(Cheongdamgol_owner) Jang Woo-chang, owner of Cheongdamgol since 2005, poses during an interview with The Korea Herald on Sept. 30. (Kim Hae-yeon/ The Korea Herald)
“My mother started baekbanjib at our hometown in South Jeolla Province 30 years ago, and I have been carrying on the business after our family moved to Seoul,” Jang Woo-chang, 50, who has been working as the owner of Cheongdamgol since 2005, told The Korea Herald.
Baekban places are very rare in this neighborhood, but the scarcity makes it easier to bond with loyal customers, according to Jang. “I’ve seen little kids grow into college students, and visiting with her husband and families. I feel very proud to have been a part of their story, providing good food,” said Jang.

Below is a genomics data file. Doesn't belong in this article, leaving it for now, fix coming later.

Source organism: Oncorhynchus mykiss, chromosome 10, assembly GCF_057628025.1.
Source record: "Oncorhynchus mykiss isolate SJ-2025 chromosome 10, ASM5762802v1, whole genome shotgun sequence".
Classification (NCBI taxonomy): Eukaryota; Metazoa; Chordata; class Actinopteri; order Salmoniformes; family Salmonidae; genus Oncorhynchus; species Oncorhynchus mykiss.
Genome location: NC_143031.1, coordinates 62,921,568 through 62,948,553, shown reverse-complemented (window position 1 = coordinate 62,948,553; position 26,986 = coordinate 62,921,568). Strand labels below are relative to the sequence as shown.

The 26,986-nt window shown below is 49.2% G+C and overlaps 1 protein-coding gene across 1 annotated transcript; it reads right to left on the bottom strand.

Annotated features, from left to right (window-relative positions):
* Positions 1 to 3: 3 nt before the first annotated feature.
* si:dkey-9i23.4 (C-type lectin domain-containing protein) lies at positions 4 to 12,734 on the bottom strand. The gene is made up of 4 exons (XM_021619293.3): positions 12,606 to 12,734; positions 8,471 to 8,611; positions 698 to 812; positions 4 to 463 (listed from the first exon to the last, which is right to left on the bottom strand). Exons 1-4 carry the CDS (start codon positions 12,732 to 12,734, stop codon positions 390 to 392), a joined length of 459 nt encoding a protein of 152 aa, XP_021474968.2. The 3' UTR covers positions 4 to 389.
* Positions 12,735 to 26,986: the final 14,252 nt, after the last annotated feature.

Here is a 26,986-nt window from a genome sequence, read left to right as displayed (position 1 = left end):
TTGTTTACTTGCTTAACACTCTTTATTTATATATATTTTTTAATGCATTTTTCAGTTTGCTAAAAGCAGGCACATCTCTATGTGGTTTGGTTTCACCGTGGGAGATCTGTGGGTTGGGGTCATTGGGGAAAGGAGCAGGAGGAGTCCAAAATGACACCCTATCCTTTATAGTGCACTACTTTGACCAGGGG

Before the pandemic hit, celebrities and fans of stars would visit often. Daniel Lindemann, a TV personality from Germany living in Korea, still visits the restaurant once in a while. “Daniel likes mackerels, so he often orders an extra piece,” said Jang with a friendly smile.
The lingering pandemic has led to slight changes in the menu in order to maintain the same price, but Jang tries to keep the best quality in every side dish the restaurant offers.
“I would be lying if I say I haven’t thought of opening franchises. But it’s nearly impossible for baekban restaurants, since quality control of all side dishes is extremely demanding. Nonetheless, people still have prejudice that a pasta for 20,000 won is worth the price, but baekban should be cheaper,” Jang said, adding that he hopes visitors can appreciate the time and sincerity put into preparing baekban. Cheongdamgol is open seven days a week, and last orders need to be made before 9:30 p.m.